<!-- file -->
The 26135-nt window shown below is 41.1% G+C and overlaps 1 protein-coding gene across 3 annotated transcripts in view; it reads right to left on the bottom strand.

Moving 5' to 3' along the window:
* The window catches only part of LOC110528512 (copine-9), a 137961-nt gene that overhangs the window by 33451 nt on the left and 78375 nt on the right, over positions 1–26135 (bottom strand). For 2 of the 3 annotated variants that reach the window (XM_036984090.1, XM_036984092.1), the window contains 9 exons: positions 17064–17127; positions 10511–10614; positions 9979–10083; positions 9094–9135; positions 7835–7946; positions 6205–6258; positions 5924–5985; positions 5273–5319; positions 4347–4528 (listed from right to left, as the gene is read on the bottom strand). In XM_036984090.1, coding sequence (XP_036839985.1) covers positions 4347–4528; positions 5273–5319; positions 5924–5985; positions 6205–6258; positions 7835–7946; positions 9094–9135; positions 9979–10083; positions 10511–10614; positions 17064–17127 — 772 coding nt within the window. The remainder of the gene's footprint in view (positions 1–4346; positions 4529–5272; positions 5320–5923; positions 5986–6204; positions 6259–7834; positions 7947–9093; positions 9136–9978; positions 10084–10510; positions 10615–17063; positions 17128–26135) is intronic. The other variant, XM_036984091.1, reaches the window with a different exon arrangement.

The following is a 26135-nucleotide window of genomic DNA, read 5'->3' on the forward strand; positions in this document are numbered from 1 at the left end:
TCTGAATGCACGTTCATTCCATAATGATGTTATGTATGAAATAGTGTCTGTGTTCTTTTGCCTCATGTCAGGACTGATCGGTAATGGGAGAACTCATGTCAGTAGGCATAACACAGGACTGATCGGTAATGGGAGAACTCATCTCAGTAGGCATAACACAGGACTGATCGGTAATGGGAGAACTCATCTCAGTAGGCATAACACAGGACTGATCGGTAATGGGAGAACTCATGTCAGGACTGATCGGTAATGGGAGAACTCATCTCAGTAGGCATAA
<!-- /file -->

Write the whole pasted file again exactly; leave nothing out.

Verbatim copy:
The 26135-nt window shown below is 41.1% G+C and overlaps 1 protein-coding gene across 3 annotated transcripts in view; it reads right to left on the bottom strand.

Moving 5' to 3' along the window:
* The window catches only part of LOC110528512 (copine-9), a 137961-nt gene that overhangs the window by 33451 nt on the left and 78375 nt on the right, over positions 1–26135 (bottom strand). For 2 of the 3 annotated variants that reach the window (XM_036984090.1, XM_036984092.1), the window contains 9 exons: positions 17064–17127; positions 10511–10614; positions 9979–10083; positions 9094–9135; positions 7835–7946; positions 6205–6258; positions 5924–5985; positions 5273–5319; positions 4347–4528 (listed from right to left, as the gene is read on the bottom strand). In XM_036984090.1, coding sequence (XP_036839985.1) covers positions 4347–4528; positions 5273–5319; positions 5924–5985; positions 6205–6258; positions 7835–7946; positions 9094–9135; positions 9979–10083; positions 10511–10614; positions 17064–17127 — 772 coding nt within the window. The remainder of the gene's footprint in view (positions 1–4346; positions 4529–5272; positions 5320–5923; positions 5986–6204; positions 6259–7834; positions 7947–9093; positions 9136–9978; positions 10084–10510; positions 10615–17063; positions 17128–26135) is intronic. The other variant, XM_036984091.1, reaches the window with a different exon arrangement.

The following is a 26135-nucleotide window of genomic DNA, read 5'->3' on the forward strand; positions in this document are numbered from 1 at the left end:
TCTGAATGCACGTTCATTCCATAATGATGTTATGTATGAAATAGTGTCTGTGTTCTTTTGCCTCATGTCAGGACTGATCGGTAATGGGAGAACTCATGTCAGTAGGCATAACACAGGACTGATCGGTAATGGGAGAACTCATCTCAGTAGGCATAACACAGGACTGATCGGTAATGGGAGAACTCATCTCAGTAGGCATAACACAGGACTGATCGGTAATGGGAGAACTCATGTCAGGACTGATCGGTAATGGGAGAACTCATCTCAGTAGGCATAA